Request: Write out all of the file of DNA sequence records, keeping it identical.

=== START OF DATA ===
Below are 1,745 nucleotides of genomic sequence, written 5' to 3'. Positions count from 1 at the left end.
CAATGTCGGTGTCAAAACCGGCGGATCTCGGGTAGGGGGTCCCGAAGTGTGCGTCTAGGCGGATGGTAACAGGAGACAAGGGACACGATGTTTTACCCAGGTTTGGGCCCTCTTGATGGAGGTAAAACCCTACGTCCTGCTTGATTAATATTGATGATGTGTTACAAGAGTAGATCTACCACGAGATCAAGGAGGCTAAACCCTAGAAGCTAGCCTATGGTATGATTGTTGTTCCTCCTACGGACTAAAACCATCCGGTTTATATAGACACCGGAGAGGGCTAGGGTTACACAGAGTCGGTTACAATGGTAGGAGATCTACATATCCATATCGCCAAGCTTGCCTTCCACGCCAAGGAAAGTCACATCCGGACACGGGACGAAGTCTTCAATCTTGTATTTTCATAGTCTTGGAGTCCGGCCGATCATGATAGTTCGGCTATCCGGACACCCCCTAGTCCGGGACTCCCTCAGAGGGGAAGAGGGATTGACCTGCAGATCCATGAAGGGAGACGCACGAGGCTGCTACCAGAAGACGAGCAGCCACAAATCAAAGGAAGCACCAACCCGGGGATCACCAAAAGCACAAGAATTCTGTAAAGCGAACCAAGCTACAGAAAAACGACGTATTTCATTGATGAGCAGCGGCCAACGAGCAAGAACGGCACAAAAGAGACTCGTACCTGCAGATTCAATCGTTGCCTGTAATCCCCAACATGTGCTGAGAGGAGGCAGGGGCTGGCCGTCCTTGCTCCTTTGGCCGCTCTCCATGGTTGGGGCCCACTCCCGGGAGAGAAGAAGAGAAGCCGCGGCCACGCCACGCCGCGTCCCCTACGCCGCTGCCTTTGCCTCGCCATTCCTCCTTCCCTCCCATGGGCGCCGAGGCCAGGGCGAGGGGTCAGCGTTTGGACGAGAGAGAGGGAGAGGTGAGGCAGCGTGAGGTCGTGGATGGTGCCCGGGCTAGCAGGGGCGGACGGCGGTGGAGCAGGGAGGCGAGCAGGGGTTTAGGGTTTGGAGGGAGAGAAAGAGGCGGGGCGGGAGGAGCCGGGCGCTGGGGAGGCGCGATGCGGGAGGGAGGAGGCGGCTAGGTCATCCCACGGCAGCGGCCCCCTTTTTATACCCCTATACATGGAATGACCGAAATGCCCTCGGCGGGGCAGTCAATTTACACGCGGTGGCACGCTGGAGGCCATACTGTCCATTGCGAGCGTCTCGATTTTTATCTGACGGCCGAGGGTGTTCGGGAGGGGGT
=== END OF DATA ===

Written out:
Below are 1,745 nucleotides of genomic sequence, written 5' to 3'. Positions count from 1 at the left end.
CAATGTCGGTGTCAAAACCGGCGGATCTCGGGTAGGGGGTCCCGAAGTGTGCGTCTAGGCGGATGGTAACAGGAGACAAGGGACACGATGTTTTACCCAGGTTTGGGCCCTCTTGATGGAGGTAAAACCCTACGTCCTGCTTGATTAATATTGATGATGTGTTACAAGAGTAGATCTACCACGAGATCAAGGAGGCTAAACCCTAGAAGCTAGCCTATGGTATGATTGTTGTTCCTCCTACGGACTAAAACCATCCGGTTTATATAGACACCGGAGAGGGCTAGGGTTACACAGAGTCGGTTACAATGGTAGGAGATCTACATATCCATATCGCCAAGCTTGCCTTCCACGCCAAGGAAAGTCACATCCGGACACGGGACGAAGTCTTCAATCTTGTATTTTCATAGTCTTGGAGTCCGGCCGATCATGATAGTTCGGCTATCCGGACACCCCCTAGTCCGGGACTCCCTCAGAGGGGAAGAGGGATTGACCTGCAGATCCATGAAGGGAGACGCACGAGGCTGCTACCAGAAGACGAGCAGCCACAAATCAAAGGAAGCACCAACCCGGGGATCACCAAAAGCACAAGAATTCTGTAAAGCGAACCAAGCTACAGAAAAACGACGTATTTCATTGATGAGCAGCGGCCAACGAGCAAGAACGGCACAAAAGAGACTCGTACCTGCAGATTCAATCGTTGCCTGTAATCCCCAACATGTGCTGAGAGGAGGCAGGGGCTGGCCGTCCTTGCTCCTTTGGCCGCTCTCCATGGTTGGGGCCCACTCCCGGGAGAGAAGAAGAGAAGCCGCGGCCACGCCACGCCGCGTCCCCTACGCCGCTGCCTTTGCCTCGCCATTCCTCCTTCCCTCCCATGGGCGCCGAGGCCAGGGCGAGGGGTCAGCGTTTGGACGAGAGAGAGGGAGAGGTGAGGCAGCGTGAGGTCGTGGATGGTGCCCGGGCTAGCAGGGGCGGACGGCGGTGGAGCAGGGAGGCGAGCAGGGGTTTAGGGTTTGGAGGGAGAGAAAGAGGCGGGGCGGGAGGAGCCGGGCGCTGGGGAGGCGCGATGCGGGAGGGAGGAGGCGGCTAGGTCATCCCACGGCAGCGGCCCCCTTTTTATACCCCTATACATGGAATGACCGAAATGCCCTCGGCGGGGCAGTCAATTTACACGCGGTGGCACGCTGGAGGCCATACTGTCCATTGCGAGCGTCTCGATTTTTATCTGACGGCCGAGGGTGTTCGGGAGGGGGT